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Fig. 16. — Operation of Gatun Locks. Panama R. R. Steamer Allianca has been raised from Atlantic sea level and is entering Gatun Lake from upper west lock chamber. Note adjoining twin lock is empty. Steel structure on left is an emergency dam.
hoppers and two large concrete-mixers. One cantilever arm overhung the storage piles, and a grab bucket kept the bins full. The other cantilever arm overhung the nearest lock wall and transferred the concrete from the mixers to the lock wall. The cement was taken directly from the cars to the tower without first going into storage. In the lock chamber was another cantilever crane, which transported concrete to those parts of the lock beyond the reach of the mixing-crane. The entire plant was probably one of the most perfect ever devised for handling concrete. The cost of the concrete in place was $4.68 per cubic yard in 1911 and $4.77 in 1912.
LOCKS AS THE LIMITING FEATURE The locks fix the maximum size ship that may use the canal. They will pass the largest now built or building, but will not, for instance, pass the floating dry dock Dewey, which passed through the Suez Canal on the way to the Philippine Islands. The size of the locks was determined from the provisions of the Act of Congress approved June 28, 1902, which state: “Such canal shall be of sufficient capacity and depth as shall afford convenient passage for vessels of the largest tonnage and greatest draft now in use, and such as may be reasonably anticipated. ...
In considering the limiting dimensions of the locks, and thus of the canal, it must be borne in mind that there has been a steady increase in the size of ships, upon which great emphasis has been laid. If curves are plotted to show the growth in length, width, depth and tonnage, especially if the maximum ship of each period is taken, and if these curves are extended to show future developments, the predictions are alarming. However, when the curves are produced beyond a certain point other factors not hitherto considered, and having no influence on the curves as plotted, are likely to enter. Shipbuilding has undergone an almost untrammelled development; building facilities, capital and cost have, seemingly, not retarded growth. Harbors have been deepened, channels have been widened, wharves, docks, locks and wet basins have been increased in size, to make way for the leviathans. The impetus toward larger vessels has undoubtedly been from economic reasons. Shipowners have found that with the larger and better equipped ships, having in view passenger traffic and advertising effects as well as freight, their ratio of income has increased and there has been nothing to curb their efforts. Communities and governments have, in their striving for all-important commercial growths, paid the bills for harbor development. As economic conditions have brought about the steep rise in the ship-growth curve, so economic conditions, but in another field, will tend to flatten the curve. There must be a limit beyond which harbor development cannot economically go, and beyond which the sum of the cost of shipping and building and the cost of construction and maintenance of port works will increase rather than decrease. It will be difficult to determine when this point is reached, especially because the same interests do not provide capital for both enterprises. There are already occasional indications that this factor is entering. The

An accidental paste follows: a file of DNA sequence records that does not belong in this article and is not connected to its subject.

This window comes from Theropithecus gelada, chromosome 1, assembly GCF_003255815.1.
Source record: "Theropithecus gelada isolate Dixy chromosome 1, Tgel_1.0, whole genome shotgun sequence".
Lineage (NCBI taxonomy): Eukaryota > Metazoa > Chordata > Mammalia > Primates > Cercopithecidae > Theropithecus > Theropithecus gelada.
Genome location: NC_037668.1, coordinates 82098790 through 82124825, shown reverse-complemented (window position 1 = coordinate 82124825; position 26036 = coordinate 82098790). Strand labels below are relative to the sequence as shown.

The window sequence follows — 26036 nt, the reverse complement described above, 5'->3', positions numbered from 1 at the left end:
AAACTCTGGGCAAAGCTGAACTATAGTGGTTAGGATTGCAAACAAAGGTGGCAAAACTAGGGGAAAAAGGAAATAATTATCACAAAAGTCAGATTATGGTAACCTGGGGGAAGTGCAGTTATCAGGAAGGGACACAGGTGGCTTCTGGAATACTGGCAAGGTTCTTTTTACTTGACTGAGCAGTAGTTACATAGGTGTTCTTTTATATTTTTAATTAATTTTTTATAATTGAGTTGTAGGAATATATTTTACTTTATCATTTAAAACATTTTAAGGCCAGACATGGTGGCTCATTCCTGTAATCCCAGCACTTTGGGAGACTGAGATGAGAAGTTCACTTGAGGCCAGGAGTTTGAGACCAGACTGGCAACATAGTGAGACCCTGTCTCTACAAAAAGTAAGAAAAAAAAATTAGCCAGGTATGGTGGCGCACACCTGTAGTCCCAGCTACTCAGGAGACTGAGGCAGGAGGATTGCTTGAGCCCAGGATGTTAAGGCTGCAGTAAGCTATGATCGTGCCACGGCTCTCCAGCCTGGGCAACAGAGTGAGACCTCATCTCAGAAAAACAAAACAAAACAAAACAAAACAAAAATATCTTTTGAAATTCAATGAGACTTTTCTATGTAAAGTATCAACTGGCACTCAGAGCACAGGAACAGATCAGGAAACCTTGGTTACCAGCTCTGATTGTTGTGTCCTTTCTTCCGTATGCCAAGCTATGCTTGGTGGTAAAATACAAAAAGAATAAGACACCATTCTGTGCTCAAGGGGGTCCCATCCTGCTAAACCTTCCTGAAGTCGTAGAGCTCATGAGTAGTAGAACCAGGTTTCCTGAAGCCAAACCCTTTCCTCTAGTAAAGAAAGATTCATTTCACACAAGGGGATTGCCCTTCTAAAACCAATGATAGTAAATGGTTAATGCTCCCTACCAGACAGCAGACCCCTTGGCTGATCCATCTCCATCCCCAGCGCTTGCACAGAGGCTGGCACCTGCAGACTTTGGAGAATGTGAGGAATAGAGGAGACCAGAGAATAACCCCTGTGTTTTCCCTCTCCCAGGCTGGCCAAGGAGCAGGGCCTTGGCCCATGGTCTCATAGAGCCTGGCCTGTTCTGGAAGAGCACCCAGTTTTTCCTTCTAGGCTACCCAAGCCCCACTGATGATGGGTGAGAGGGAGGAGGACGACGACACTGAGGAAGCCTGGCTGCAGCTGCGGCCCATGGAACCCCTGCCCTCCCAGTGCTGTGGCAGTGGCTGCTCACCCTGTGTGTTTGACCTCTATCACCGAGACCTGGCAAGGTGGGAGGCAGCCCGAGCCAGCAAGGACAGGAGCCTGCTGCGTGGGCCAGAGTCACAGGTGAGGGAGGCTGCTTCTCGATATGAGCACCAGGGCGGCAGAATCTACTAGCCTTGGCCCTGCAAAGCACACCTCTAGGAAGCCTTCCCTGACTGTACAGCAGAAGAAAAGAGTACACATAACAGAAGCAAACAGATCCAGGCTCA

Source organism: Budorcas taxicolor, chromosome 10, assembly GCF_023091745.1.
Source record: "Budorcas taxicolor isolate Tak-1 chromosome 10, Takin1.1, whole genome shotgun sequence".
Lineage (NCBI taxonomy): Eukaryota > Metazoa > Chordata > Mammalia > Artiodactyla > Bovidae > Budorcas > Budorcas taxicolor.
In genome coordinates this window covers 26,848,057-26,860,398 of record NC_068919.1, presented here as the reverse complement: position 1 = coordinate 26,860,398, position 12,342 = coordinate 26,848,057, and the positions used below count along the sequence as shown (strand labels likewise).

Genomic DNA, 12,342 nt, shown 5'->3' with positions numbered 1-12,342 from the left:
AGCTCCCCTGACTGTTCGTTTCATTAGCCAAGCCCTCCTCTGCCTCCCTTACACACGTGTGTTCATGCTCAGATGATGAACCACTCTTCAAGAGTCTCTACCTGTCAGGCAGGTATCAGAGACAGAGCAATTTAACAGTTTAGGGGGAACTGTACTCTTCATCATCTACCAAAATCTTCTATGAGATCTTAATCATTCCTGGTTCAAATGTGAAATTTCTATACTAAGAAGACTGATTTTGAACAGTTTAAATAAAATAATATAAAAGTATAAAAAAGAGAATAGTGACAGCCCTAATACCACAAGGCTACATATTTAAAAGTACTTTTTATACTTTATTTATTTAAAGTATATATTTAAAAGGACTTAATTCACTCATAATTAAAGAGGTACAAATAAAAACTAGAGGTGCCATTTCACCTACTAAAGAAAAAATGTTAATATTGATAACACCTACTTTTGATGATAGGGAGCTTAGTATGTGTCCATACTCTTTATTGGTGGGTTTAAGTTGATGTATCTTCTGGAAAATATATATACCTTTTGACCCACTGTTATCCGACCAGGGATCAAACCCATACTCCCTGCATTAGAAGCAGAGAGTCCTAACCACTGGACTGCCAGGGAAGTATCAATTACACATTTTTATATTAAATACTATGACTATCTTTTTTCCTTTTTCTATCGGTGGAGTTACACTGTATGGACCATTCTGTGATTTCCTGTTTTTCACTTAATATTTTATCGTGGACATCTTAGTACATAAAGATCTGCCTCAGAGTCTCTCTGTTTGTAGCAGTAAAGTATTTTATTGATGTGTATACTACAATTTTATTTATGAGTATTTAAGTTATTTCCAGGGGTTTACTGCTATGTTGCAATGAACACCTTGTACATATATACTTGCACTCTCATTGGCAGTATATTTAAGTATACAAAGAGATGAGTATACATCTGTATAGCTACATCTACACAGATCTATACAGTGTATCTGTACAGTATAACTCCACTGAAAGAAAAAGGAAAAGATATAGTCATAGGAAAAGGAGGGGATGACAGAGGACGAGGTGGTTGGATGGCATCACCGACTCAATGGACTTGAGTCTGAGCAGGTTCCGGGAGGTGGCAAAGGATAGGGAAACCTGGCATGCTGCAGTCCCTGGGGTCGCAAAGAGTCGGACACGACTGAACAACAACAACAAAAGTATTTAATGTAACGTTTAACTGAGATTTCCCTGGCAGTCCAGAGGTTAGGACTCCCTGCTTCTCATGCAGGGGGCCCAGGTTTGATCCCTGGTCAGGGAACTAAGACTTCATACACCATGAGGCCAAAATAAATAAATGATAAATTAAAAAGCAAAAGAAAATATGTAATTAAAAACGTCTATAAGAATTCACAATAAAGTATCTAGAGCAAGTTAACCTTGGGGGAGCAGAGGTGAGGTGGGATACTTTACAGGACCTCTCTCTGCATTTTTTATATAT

difficulty in providing for the largest ships in New York harbor, while from one standpoint a physical one, is in the last analysis economic.
There is now no commercial necessity why the Panama Canal should accommodate the largest ships; the largest ships may be regarded as ocean ferries with fixed ports. The total estimated traffic capacity of 80,000,000 tons can be handled in ships under 600 feet long, which comprise 95 per cent of the world's tonnage, but within the next generation the canal may become one of the elements which exercise a retardant influence on the maximum size of ships, depending on developments in the commerce of the world.
More important is the effect of the canal on the size of naval vessels. Battleships of the United States have increased in beam from 76 feet in 1900 (date of authorization) to 80 feet in 1905, 88 feet in 1908, and about 98 feet in 1912; and if this ratio of increase is maintained, the limiting beam would be reached in ships authorized in about 1915.
It is worthy of note that the locks of the enlarged Kaiser Wilhelm Canal from the Baltic to the North Sea are 1082 feet long and 147 feet wide, but the lift is very much less than at Panama.
Before leaving the subject of the locks as the limiting features, it is important to note that no physical obstacle will prevent the engineer of the coming generation from building an additional series of locks, should experience show wider or longer locks to be a real necessity. The cost will be great but not prohibitive and will be but a small fraction of the original